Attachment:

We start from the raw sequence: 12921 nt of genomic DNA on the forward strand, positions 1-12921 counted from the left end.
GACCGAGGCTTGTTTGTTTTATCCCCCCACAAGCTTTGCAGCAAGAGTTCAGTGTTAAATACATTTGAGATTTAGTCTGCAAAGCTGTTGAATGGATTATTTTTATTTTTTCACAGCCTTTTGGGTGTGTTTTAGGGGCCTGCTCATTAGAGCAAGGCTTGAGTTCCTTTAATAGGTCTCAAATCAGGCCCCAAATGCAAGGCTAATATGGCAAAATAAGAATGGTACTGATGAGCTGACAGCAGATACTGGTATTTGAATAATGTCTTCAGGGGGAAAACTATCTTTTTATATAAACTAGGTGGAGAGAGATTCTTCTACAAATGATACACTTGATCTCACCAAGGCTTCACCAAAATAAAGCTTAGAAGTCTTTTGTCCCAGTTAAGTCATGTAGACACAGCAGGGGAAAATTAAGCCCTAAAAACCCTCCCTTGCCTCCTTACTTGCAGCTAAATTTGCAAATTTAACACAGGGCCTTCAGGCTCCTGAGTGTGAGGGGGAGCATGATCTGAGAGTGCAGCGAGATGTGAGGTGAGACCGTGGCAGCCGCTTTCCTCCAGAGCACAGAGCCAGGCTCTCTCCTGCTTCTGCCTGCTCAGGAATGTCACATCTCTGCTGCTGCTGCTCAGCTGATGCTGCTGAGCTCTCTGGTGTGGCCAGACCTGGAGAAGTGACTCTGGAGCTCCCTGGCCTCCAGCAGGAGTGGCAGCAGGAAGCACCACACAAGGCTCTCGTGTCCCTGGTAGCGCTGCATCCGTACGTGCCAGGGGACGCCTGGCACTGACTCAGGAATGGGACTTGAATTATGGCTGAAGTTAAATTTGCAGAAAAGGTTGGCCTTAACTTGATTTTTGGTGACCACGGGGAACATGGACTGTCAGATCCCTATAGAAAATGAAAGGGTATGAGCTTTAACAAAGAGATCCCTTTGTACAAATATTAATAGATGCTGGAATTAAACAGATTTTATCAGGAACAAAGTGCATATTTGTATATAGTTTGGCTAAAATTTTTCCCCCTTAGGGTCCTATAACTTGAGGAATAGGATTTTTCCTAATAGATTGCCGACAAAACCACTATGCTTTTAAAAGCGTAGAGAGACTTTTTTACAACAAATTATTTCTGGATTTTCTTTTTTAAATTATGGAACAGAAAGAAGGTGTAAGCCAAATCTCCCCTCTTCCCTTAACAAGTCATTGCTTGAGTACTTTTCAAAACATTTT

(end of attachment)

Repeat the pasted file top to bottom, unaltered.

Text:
We start from the raw sequence: 12921 nt of genomic DNA on the forward strand, positions 1-12921 counted from the left end.
GACCGAGGCTTGTTTGTTTTATCCCCCCACAAGCTTTGCAGCAAGAGTTCAGTGTTAAATACATTTGAGATTTAGTCTGCAAAGCTGTTGAATGGATTATTTTTATTTTTTCACAGCCTTTTGGGTGTGTTTTAGGGGCCTGCTCATTAGAGCAAGGCTTGAGTTCCTTTAATAGGTCTCAAATCAGGCCCCAAATGCAAGGCTAATATGGCAAAATAAGAATGGTACTGATGAGCTGACAGCAGATACTGGTATTTGAATAATGTCTTCAGGGGGAAAACTATCTTTTTATATAAACTAGGTGGAGAGAGATTCTTCTACAAATGATACACTTGATCTCACCAAGGCTTCACCAAAATAAAGCTTAGAAGTCTTTTGTCCCAGTTAAGTCATGTAGACACAGCAGGGGAAAATTAAGCCCTAAAAACCCTCCCTTGCCTCCTTACTTGCAGCTAAATTTGCAAATTTAACACAGGGCCTTCAGGCTCCTGAGTGTGAGGGGGAGCATGATCTGAGAGTGCAGCGAGATGTGAGGTGAGACCGTGGCAGCCGCTTTCCTCCAGAGCACAGAGCCAGGCTCTCTCCTGCTTCTGCCTGCTCAGGAATGTCACATCTCTGCTGCTGCTGCTCAGCTGATGCTGCTGAGCTCTCTGGTGTGGCCAGACCTGGAGAAGTGACTCTGGAGCTCCCTGGCCTCCAGCAGGAGTGGCAGCAGGAAGCACCACACAAGGCTCTCGTGTCCCTGGTAGCGCTGCATCCGTACGTGCCAGGGGACGCCTGGCACTGACTCAGGAATGGGACTTGAATTATGGCTGAAGTTAAATTTGCAGAAAAGGTTGGCCTTAACTTGATTTTTGGTGACCACGGGGAACATGGACTGTCAGATCCCTATAGAAAATGAAAGGGTATGAGCTTTAACAAAGAGATCCCTTTGTACAAATATTAATAGATGCTGGAATTAAACAGATTTTATCAGGAACAAAGTGCATATTTGTATATAGTTTGGCTAAAATTTTTCCCCCTTAGGGTCCTATAACTTGAGGAATAGGATTTTTCCTAATAGATTGCCGACAAAACCACTATGCTTTTAAAAGCGTAGAGAGACTTTTTTACAACAAATTATTTCTGGATTTTCTTTTTTAAATTATGGAACAGAAAGAAGGTGTAAGCCAAATCTCCCCTCTTCCCTTAACAAGTCATTGCTTGAGTACTTTTCAAAACATTTT